(* Bovada's talent spread is tighter than what we expect the true distribution to be, because some of team talent is as yet unpredictable -- injuries, trades, prospects, etc.)

Some of that might be a reaction to bettor expectations, but probably not much. I'm comfortable assuming that Bovada thinks the talent distribution has compressed by around one win.*

Maybe, then, we should expect a talent SD of 8.0 wins, rather than the historical norm of 9.0. That's more reasonable than expecting the 2013 value of 10.2, or the 2014 value of 7.0. 

If the SD of talent is 8, and the SD of luck is 6.4 as usual, that means we should expect the SD of this year's standings to be 10.2. That seems reasonable. 


Anyway, this is all kind of confusing. Let me try to summarize everything more understandably.


The distribution of team wins was much tighter in 2014 than in 2013. As I see it, there are six different factors that could have contributed to the increase in standings parity:

-- 1. Player movement from 2013 to 2014 brought better players to the worse teams (to a larger extent than normal), due to changes in the economics of MLB.

-- 2. Player movement from 2013 to 2014 brought better players to the worse teams (to a larger extent than normal), due to "random" reasons -- for instance, prospects maturing and improving faster for the worse teams.

-- 3. There was more randomness than usual in 2013, which caused us to overestimate disparities in team talent.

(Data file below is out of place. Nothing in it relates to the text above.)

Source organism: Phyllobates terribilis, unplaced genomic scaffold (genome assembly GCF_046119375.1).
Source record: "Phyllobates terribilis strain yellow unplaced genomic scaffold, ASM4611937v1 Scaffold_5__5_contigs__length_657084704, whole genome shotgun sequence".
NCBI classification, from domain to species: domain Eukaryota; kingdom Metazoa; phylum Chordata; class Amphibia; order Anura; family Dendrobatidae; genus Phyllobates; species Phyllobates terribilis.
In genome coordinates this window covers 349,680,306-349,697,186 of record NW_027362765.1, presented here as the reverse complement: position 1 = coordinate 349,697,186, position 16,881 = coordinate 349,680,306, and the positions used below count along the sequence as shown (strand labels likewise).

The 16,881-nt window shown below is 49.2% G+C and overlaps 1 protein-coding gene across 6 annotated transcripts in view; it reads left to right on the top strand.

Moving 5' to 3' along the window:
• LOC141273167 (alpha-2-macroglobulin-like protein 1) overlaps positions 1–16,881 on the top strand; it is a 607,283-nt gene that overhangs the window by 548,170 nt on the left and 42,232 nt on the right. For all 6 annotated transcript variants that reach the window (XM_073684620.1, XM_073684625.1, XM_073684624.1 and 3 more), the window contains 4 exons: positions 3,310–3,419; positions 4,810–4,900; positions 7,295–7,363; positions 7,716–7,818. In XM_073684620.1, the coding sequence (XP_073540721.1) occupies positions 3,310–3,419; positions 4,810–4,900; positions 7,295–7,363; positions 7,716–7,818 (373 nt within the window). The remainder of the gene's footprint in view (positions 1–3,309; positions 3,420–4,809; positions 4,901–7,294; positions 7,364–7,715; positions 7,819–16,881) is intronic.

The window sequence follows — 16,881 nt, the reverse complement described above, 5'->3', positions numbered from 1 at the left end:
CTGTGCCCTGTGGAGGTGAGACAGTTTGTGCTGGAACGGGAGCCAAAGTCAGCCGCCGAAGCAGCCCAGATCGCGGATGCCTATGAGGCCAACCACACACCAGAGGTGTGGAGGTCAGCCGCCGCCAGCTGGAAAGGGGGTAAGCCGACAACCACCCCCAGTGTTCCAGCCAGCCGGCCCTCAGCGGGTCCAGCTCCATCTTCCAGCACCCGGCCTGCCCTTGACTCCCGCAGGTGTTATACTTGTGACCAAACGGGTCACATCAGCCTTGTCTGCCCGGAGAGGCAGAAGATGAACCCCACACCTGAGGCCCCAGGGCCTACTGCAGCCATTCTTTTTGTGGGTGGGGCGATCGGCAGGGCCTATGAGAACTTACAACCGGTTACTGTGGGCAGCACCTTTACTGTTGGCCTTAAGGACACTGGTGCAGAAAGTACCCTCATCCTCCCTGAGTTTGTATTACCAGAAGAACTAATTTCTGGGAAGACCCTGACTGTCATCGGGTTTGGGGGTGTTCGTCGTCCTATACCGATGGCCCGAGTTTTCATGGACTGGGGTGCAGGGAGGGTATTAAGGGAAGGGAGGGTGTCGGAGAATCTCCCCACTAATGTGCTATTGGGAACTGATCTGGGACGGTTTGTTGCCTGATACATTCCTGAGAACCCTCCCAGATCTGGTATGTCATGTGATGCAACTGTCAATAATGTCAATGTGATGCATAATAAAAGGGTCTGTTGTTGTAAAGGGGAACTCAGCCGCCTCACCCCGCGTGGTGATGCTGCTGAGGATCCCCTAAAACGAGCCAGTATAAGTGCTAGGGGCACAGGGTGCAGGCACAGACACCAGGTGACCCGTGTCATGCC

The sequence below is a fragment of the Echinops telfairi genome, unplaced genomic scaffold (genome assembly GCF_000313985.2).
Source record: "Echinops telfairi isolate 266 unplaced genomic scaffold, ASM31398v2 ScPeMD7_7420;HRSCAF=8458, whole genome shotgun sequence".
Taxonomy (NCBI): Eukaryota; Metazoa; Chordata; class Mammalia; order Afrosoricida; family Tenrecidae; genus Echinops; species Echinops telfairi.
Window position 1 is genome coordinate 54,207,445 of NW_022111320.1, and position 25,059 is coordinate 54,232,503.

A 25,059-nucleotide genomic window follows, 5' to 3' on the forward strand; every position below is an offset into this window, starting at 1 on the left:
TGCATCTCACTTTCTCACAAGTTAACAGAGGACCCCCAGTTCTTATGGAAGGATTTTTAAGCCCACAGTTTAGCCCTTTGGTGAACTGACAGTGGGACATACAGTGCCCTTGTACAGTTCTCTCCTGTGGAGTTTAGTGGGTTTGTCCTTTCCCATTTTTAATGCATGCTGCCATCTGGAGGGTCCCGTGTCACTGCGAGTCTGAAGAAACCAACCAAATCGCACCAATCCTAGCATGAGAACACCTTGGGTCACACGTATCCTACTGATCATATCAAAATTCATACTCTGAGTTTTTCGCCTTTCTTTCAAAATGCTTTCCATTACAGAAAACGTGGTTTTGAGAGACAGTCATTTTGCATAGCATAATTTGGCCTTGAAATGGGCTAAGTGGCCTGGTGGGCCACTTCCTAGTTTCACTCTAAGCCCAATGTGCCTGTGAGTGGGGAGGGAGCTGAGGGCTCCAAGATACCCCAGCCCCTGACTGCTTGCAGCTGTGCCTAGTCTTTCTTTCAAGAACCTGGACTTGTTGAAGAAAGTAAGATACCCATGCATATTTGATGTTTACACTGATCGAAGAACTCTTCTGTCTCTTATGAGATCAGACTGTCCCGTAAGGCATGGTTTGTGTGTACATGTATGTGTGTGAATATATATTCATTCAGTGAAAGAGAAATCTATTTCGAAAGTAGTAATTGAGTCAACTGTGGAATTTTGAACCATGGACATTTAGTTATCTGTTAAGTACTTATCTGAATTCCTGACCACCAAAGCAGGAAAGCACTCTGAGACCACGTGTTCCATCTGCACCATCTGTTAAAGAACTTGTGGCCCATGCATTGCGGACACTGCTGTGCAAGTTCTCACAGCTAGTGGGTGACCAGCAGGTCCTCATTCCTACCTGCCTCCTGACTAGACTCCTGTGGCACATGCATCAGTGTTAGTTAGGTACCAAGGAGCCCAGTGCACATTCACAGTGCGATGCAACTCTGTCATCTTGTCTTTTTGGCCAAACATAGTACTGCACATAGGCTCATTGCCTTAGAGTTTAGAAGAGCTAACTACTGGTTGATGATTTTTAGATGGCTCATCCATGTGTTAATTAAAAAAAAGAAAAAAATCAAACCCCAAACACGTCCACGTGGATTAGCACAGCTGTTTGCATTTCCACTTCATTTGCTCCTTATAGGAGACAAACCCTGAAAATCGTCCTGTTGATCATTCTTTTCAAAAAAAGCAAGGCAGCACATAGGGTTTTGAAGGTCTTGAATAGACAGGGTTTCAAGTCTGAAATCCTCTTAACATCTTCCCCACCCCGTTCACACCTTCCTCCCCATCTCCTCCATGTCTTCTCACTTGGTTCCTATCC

-- 4. There was less randomness than usual in 2014, which caused us to underestimate disparities in team talent.

-- 5. Randomness in 2013 favored the better teams, which caused us to overestimate disparities in team talent.

-- 6. Randomness in 2014 favored the worse teams, which caused us to underestimate disparities in team talent.

Of these six possibilities, only #1 would suggest that the increase in parity is real, and should be expected to repeat in 2015. 

#3 through to #6 suggest that 2013 was a random aberration, and would suggest that 2015 would be more like the historical norm (SD of 11 games) rather than like 2013 (SD of 12 games). 

Finally, #2 is a hybrid -- a one-time random "shock to the system," but with hangover effects into future seasons. If, for instance, the bad teams just happened to have great prospects arrive in 2014, those players will continue to perform well into 2015 and beyond. Eventually, the economics of the game will push everything back to equilibrium, but that won't happen immediately, so much of the 2014 increase in parity could remain.


Here's my "gut" breakdown of the contribution each of those six factors:

25% -- #1, changes in talent for economic reasons
 5% -- #2, random changes in talent
10% -- #3, "too much" luck in 2013
20% -- #4, "too little" luck in 2014
10% -- #5, luck favoring the good teams in 2013
30% -- #6, luck favoring the bad teams in 2014

Caveats: (1) This is just my gut; (2) the percentages don't have any actual meaning; and (3) I could easily be wrong.

If you don't care about the reasons, just the bottom line, that breakdown won't mean anything to you. 

As I said, my gut for the bottom line is that it seems reasonable to expect 2015 to end with a standings SD of 10.2 wins ... based on the changes in the Vegas odds.